In a series of articles to mark the 20th anniversary of Marie Skłodowska-Curie actions, Horizon takes a look at some of the cutting-edge science coming out of the training programme for researchers. We hear how scientists are using the Large Hadron Collider particle accelerator to hunt for dark matter, working with robots to monitor changes in the atmosphere and undertaking industrial placements to make their research commercially viable. We also look at the life of Marie Skłodowska-Curie herself and how her scientific legacy lives on.
Carbon nanomaterials could carry out cancer diagnosis and therapy at the same time – and the results could be particularly effective for aggressive forms of cancer, say researchers who are developing so-called theranostic approaches.
The Large Hadron Collider (LHC), the world’s biggest particle smasher, stands a good chance of discovering the elusive particle or particles, known to scientists as dark matter, that make up five-sixths of the mass of the universe, researchers say.
One hundred years ago, Marie Skłodowska-Curie was using her scientific knowhow to organise fleets of radiology cars to carry portable X-ray equipment to wounded soldiers on the front line during World War I. Today, thousands of scientists working in fields as diverse as cancer treatment, archaeology and astrophysics continue to build on her work on radiation. As the European funding programme carrying her name celebrates 20 years of operation, Horizon takes a look at her scientific and personal legacy.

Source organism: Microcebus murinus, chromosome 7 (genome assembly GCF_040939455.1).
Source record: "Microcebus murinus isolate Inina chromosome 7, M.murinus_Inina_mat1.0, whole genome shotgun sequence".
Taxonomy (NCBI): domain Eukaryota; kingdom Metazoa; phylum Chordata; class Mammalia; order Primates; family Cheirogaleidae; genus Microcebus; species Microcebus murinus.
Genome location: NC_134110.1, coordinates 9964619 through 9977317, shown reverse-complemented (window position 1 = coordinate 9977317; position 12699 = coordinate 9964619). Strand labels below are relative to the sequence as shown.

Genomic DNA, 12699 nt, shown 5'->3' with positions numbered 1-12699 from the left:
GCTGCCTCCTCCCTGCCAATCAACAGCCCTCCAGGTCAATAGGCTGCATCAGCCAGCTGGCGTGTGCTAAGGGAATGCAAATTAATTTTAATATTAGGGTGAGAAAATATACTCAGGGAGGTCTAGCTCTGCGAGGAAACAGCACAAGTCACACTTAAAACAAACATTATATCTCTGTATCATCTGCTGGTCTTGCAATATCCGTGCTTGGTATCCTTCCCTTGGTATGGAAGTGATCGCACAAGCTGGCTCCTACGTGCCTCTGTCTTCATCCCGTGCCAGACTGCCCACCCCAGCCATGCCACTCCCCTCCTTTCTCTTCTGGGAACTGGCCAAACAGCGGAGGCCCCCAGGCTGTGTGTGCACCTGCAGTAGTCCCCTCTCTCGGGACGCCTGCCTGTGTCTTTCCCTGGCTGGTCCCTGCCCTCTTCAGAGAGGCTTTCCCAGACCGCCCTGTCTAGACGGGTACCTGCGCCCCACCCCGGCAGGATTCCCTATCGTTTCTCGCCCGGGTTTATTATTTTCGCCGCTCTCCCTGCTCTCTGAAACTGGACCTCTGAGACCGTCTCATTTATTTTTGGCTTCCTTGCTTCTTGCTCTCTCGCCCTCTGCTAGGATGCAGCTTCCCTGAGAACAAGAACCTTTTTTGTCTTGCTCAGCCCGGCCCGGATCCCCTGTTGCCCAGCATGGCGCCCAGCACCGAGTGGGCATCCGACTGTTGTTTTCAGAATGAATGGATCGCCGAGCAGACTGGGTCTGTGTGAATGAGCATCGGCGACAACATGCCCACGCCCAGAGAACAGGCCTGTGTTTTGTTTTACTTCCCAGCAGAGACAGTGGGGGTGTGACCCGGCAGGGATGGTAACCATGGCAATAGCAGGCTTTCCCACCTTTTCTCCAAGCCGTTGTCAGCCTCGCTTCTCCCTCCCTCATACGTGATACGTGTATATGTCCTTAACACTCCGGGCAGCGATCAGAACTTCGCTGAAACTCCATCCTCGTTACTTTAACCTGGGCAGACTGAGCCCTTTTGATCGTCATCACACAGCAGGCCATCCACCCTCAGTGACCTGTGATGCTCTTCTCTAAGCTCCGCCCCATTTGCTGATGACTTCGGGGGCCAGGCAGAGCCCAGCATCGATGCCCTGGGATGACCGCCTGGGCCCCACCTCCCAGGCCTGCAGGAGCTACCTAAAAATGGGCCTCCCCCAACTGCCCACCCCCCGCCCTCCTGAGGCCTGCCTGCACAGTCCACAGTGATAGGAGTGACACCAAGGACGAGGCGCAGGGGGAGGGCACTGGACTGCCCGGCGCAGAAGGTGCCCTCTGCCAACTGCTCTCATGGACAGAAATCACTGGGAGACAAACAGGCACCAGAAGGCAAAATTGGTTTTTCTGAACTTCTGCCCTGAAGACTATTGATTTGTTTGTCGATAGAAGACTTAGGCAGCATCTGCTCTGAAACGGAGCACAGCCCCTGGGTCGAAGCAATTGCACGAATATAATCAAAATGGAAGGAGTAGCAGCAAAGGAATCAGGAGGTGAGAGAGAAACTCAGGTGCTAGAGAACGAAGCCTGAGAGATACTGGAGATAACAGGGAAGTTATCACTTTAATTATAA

Rare diseases are uncommon, but there are still thousands of different conditions which together affect between 27-36 million people in the EU. This month, Horizon examines the latest efforts to tackle rare diseases as well as new technology to better diagnose uncommon conditions and novel ways to reduce the socioeconomic burden of unusual disorders.
This July, Horizon goes on an investigation to find the latest in how science can catch the bad guys, from recreating crime scenes in virtual reality to hidden cameras that turn on when they spot crime in rural areas. Plus we hear how looking at organised crime could help track down terrorists, and how to keep your information safe, such as through a phone that could recognise the way you swipe.
Stephen Hawking and Elon Musk fear that the robotic revolution may already be underway, but automation isn’t going to take over just yet – first machines will work alongside us.
Future human labourers could wear sensors that talk to their robot co-workers.
A digital personal assistant plans to help migrants integrate.
Better treatments are needed to help those suffering from rare diseases, says Dr Daria Julkowska.